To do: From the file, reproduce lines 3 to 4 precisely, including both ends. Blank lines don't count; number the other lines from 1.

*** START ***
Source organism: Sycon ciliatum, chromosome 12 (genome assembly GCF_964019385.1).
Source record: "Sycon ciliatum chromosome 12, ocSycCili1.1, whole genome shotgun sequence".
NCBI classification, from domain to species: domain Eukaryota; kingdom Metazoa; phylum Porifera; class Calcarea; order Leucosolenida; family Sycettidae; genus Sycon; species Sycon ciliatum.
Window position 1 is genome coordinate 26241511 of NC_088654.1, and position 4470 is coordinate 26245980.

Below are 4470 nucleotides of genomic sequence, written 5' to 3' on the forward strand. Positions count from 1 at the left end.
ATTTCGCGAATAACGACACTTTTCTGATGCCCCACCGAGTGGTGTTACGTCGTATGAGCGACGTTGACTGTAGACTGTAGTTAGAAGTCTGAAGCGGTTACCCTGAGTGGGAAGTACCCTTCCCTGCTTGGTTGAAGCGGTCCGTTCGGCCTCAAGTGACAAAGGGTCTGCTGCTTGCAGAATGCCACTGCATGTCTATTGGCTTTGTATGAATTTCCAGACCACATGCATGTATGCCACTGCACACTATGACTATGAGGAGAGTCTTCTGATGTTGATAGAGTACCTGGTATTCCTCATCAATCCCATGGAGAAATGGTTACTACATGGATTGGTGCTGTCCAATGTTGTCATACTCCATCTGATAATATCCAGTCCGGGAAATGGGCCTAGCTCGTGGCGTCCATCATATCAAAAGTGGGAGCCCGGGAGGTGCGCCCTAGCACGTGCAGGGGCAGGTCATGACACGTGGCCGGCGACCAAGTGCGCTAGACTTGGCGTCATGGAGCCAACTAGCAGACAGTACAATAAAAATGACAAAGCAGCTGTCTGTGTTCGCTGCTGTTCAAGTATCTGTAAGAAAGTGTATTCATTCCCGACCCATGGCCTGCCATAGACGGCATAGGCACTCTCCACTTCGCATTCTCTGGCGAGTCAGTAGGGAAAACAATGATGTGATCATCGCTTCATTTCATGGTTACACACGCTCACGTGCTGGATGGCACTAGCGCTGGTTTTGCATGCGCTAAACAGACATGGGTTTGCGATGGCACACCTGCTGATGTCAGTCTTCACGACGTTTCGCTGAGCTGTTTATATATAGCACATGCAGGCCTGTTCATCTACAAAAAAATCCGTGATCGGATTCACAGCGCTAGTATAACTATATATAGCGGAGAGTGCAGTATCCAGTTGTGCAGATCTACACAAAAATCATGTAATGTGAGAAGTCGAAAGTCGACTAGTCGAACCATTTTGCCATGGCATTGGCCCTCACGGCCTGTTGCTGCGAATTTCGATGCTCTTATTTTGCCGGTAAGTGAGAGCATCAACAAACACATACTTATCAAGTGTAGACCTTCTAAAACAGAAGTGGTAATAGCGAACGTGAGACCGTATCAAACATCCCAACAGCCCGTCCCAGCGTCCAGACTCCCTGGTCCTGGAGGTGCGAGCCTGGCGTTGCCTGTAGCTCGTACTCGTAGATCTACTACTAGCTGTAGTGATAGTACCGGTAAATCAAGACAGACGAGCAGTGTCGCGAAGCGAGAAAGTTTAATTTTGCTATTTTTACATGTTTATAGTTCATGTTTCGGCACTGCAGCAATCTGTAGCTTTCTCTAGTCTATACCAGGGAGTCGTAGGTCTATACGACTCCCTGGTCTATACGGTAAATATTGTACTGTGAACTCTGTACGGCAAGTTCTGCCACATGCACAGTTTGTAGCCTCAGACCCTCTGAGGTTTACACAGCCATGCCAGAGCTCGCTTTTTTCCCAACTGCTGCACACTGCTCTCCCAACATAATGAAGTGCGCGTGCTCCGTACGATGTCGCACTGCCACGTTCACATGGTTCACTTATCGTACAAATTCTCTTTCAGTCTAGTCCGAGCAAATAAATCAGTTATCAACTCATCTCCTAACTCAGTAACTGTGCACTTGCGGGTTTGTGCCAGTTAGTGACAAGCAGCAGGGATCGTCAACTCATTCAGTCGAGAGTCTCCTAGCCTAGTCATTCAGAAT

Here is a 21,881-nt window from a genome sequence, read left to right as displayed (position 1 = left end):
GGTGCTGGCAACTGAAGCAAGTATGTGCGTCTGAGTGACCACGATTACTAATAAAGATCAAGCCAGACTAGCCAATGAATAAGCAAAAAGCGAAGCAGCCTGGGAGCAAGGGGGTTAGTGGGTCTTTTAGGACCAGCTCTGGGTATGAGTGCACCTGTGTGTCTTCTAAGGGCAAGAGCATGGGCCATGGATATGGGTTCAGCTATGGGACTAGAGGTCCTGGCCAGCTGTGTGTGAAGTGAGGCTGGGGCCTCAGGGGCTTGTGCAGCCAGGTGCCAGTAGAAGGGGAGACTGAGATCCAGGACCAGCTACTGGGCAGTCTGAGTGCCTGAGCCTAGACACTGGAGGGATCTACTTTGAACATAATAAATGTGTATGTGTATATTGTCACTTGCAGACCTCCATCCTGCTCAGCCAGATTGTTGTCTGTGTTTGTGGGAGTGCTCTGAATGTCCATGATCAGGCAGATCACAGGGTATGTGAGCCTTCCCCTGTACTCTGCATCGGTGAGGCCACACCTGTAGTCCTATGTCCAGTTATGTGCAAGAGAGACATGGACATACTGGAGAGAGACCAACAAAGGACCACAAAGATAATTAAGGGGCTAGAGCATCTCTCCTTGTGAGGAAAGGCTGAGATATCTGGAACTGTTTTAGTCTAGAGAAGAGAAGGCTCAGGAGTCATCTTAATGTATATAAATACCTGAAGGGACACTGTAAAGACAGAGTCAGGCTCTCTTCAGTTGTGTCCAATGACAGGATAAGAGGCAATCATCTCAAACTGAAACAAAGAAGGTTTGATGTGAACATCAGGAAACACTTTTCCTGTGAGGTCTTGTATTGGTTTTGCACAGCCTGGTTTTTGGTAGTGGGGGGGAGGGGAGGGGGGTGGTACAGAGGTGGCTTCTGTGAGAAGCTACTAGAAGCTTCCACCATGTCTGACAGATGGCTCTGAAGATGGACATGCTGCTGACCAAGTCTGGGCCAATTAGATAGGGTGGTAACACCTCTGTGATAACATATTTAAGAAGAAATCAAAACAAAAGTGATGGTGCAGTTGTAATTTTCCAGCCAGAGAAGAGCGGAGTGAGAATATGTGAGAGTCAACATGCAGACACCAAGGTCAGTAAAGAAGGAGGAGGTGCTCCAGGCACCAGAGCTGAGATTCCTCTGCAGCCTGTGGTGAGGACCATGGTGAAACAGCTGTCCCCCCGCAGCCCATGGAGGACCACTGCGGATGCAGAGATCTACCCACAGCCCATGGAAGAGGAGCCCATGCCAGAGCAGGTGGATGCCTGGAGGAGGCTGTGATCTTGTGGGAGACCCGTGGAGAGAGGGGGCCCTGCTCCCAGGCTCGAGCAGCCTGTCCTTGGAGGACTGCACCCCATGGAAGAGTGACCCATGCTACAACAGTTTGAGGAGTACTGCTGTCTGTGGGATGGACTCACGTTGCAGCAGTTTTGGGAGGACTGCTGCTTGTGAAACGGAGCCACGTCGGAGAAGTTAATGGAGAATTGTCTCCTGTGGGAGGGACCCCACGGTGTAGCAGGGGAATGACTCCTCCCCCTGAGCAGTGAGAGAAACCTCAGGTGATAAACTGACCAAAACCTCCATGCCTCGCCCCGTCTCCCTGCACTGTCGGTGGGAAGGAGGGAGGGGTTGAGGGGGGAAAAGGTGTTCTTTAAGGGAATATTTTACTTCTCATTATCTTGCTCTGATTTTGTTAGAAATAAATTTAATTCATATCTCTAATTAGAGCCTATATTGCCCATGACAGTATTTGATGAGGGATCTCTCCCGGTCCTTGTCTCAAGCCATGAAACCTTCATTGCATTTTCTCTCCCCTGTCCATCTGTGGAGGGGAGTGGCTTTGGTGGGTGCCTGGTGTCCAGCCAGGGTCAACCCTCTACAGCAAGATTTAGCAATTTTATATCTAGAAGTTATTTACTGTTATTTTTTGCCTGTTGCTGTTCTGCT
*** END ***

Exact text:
NCBI classification, from domain to species: domain Eukaryota; kingdom Metazoa; phylum Porifera; class Calcarea; order Leucosolenida; family Sycettidae; genus Sycon; species Sycon ciliatum.
Window position 1 is genome coordinate 26241511 of NC_088654.1, and position 4470 is coordinate 26245980.